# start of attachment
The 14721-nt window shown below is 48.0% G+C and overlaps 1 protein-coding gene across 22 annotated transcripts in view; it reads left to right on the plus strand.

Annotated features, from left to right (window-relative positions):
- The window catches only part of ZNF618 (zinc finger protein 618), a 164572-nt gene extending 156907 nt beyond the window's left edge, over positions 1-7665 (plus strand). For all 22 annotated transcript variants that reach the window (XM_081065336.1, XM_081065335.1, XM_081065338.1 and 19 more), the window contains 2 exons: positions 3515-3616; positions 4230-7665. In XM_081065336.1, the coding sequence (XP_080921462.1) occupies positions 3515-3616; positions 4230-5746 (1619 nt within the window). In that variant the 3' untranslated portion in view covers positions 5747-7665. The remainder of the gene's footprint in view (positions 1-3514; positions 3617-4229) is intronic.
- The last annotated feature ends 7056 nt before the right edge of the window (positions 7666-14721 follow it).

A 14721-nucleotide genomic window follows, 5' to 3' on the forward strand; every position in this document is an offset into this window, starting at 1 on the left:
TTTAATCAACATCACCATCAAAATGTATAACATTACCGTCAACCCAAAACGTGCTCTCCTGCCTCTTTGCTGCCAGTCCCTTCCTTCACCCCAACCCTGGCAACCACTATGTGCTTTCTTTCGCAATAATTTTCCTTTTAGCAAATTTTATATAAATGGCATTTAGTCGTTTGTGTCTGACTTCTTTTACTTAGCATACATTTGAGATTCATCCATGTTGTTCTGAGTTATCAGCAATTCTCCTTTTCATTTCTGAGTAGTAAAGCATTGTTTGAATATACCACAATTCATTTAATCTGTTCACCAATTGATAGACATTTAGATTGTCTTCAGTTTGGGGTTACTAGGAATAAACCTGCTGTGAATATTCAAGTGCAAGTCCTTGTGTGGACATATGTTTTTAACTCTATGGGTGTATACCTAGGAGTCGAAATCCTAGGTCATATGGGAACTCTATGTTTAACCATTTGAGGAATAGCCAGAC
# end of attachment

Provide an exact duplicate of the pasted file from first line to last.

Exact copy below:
The 14721-nt window shown below is 48.0% G+C and overlaps 1 protein-coding gene across 22 annotated transcripts in view; it reads left to right on the plus strand.

Annotated features, from left to right (window-relative positions):
- The window catches only part of ZNF618 (zinc finger protein 618), a 164572-nt gene extending 156907 nt beyond the window's left edge, over positions 1-7665 (plus strand). For all 22 annotated transcript variants that reach the window (XM_081065336.1, XM_081065335.1, XM_081065338.1 and 19 more), the window contains 2 exons: positions 3515-3616; positions 4230-7665. In XM_081065336.1, the coding sequence (XP_080921462.1) occupies positions 3515-3616; positions 4230-5746 (1619 nt within the window). In that variant the 3' untranslated portion in view covers positions 5747-7665. The remainder of the gene's footprint in view (positions 1-3514; positions 3617-4229) is intronic.
- The last annotated feature ends 7056 nt before the right edge of the window (positions 7666-14721 follow it).

A 14721-nucleotide genomic window follows, 5' to 3' on the forward strand; every position in this document is an offset into this window, starting at 1 on the left:
TTTAATCAACATCACCATCAAAATGTATAACATTACCGTCAACCCAAAACGTGCTCTCCTGCCTCTTTGCTGCCAGTCCCTTCCTTCACCCCAACCCTGGCAACCACTATGTGCTTTCTTTCGCAATAATTTTCCTTTTAGCAAATTTTATATAAATGGCATTTAGTCGTTTGTGTCTGACTTCTTTTACTTAGCATACATTTGAGATTCATCCATGTTGTTCTGAGTTATCAGCAATTCTCCTTTTCATTTCTGAGTAGTAAAGCATTGTTTGAATATACCACAATTCATTTAATCTGTTCACCAATTGATAGACATTTAGATTGTCTTCAGTTTGGGGTTACTAGGAATAAACCTGCTGTGAATATTCAAGTGCAAGTCCTTGTGTGGACATATGTTTTTAACTCTATGGGTGTATACCTAGGAGTCGAAATCCTAGGTCATATGGGAACTCTATGTTTAACCATTTGAGGAATAGCCAGAC